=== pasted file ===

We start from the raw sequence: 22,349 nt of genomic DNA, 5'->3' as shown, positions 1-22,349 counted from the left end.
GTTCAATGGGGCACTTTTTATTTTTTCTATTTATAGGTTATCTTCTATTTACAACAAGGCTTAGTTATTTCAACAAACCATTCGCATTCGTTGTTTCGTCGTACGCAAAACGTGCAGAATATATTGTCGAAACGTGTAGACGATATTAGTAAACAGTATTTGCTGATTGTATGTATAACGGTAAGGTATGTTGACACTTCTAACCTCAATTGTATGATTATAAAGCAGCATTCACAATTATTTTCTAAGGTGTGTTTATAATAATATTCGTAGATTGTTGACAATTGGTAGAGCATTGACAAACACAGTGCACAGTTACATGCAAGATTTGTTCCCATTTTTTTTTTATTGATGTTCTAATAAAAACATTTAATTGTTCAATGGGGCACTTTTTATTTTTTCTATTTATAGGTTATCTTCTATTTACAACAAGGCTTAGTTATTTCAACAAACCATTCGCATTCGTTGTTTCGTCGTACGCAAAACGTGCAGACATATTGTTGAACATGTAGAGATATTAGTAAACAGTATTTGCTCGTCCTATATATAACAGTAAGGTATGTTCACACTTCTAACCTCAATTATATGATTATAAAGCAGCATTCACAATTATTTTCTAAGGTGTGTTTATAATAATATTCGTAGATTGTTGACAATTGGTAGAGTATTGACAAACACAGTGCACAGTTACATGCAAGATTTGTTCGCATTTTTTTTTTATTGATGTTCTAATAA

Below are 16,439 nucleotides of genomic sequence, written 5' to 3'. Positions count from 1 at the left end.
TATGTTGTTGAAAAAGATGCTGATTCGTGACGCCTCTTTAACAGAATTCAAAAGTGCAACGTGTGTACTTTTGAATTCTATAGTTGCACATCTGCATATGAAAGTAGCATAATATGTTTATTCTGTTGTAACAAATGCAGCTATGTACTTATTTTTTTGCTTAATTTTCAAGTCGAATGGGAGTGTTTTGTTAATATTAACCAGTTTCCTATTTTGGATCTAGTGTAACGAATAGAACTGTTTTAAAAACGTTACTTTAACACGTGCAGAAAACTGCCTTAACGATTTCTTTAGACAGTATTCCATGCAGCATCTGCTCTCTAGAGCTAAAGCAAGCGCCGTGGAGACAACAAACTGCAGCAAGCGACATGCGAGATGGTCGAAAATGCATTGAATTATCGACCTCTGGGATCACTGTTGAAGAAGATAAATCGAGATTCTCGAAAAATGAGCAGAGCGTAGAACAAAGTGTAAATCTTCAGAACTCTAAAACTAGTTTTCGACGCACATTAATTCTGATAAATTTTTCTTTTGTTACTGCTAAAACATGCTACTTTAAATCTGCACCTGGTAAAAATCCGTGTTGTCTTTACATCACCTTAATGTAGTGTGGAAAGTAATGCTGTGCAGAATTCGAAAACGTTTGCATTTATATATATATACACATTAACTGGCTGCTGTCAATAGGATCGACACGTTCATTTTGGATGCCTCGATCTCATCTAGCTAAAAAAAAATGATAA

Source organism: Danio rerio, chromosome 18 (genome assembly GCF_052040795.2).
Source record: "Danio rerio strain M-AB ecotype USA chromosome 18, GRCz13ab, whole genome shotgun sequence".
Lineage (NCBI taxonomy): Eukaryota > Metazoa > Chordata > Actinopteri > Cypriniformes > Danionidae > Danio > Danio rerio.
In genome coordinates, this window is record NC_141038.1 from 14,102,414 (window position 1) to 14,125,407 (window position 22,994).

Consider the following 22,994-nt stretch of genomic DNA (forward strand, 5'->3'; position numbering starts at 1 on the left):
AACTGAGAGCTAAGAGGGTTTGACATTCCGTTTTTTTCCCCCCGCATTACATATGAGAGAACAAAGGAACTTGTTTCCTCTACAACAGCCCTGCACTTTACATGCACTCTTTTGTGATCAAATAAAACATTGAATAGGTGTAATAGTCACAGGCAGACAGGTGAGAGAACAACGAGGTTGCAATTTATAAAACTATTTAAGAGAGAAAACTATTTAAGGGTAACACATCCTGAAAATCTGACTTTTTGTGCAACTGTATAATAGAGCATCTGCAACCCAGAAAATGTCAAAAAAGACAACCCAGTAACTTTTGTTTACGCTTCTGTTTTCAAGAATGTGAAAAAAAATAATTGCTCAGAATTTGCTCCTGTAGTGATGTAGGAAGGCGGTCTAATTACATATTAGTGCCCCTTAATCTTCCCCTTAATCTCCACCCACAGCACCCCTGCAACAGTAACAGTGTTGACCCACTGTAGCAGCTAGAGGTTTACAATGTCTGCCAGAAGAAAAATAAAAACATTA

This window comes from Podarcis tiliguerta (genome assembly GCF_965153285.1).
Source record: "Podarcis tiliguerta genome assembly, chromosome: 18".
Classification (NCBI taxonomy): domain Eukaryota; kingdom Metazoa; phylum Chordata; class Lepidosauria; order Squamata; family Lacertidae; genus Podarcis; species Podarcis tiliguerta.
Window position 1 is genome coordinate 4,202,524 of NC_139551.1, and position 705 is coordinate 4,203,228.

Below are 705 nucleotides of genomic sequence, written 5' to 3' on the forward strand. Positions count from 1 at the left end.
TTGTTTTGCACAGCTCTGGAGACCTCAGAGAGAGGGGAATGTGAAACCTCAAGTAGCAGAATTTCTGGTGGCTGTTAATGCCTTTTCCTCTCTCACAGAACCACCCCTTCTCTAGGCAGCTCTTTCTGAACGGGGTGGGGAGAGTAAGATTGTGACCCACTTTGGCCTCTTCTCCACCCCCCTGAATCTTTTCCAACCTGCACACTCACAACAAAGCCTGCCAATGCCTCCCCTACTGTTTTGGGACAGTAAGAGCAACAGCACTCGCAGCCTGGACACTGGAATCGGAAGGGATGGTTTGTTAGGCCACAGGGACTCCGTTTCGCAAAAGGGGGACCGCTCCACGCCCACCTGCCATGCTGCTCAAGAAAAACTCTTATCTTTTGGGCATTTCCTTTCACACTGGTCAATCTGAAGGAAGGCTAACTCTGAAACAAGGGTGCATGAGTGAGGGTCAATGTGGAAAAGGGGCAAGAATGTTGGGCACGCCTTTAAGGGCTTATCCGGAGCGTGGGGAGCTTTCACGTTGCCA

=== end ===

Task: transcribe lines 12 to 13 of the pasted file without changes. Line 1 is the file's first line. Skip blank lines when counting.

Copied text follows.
Source record: "Podarcis tiliguerta genome assembly, chromosome: 18".
Classification (NCBI taxonomy): domain Eukaryota; kingdom Metazoa; phylum Chordata; class Lepidosauria; order Squamata; family Lacertidae; genus Podarcis; species Podarcis tiliguerta.